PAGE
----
Bio: Robbie is the director of refugee ministry for International Teams Rwanda working to improve education in Kiziba refugee camp. He enjoys reading, walking in nature and playing card games with his wife.
For almost two years I have been working alongside a community of incredible people. They are refugees from DRC, hidden in a camp of thousands high on a hill near Lake Kivu’s eastern shores. On a clear day you can see the hilly farther coast of Congo, once their home.
I say these people are incredible because they are choosing to look beyond their brutal pasts and strive for a future of hope and promise. As one of my friends there says, “We are refugees, but we are not useless.” And so I help as they are developing education in the camp. They work for those young and old who want to learn and improve themselves and to reach those young and old who are heavy with apathy and hopelessness.
As we work together I hear pieces of their stories, where they came from, what happened that forced them to flee. They are rough stories; rape, lost family members, leaving people behind to certain death, some who still don’t know if their families are alive or dead. While I don’t sit down and do counseling with them, when hearing their stories I think often of the tools and skills gained when taking the Live Again course. I have to listen and I have to be there as they process through the thoughts and emotions. And somehow after the story is told and all the hard feelings are still floating around in the room like a lazy snow, I need to help gather the pieces with them. These moments of honesty from my refugee friends are hard sometimes, and I doubt and don’t always know what to do or how to respond, but they are open with me and I with them and through such conversations our friendships grow.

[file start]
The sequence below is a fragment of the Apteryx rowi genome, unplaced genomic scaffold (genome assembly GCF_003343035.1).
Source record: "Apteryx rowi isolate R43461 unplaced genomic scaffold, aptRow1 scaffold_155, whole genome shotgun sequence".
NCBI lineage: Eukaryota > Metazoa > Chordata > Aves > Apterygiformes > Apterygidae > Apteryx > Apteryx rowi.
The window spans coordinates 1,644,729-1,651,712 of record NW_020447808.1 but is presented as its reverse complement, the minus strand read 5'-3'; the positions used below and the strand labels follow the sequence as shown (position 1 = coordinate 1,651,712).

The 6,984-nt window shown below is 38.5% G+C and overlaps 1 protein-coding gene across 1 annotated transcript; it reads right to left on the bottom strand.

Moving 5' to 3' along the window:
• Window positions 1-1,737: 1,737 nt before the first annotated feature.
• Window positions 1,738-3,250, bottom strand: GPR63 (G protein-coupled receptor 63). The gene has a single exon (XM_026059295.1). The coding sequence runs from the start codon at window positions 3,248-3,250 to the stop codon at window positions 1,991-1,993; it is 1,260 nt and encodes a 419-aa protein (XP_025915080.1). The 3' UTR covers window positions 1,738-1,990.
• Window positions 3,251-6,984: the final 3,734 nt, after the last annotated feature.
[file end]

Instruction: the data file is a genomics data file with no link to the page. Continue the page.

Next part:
We have started a project in which the refugees will tell their stories and I will write them down. These are also not counseling sessions, but they are always more than just someone telling a story. There is much to be processed.
Looking back on the counseling course, on those sorts of heavy conversations, I am glad for the awareness of how counselors work and the need for people to be able to let another human really hear them. As the refugee camp is a small city of people with these kinds of stories, we are working towards bringing counseling training for the refugees to be able to counsel each other. Through education and listening we believe we can offer something for all beyond the hopelessness of the refugee camp.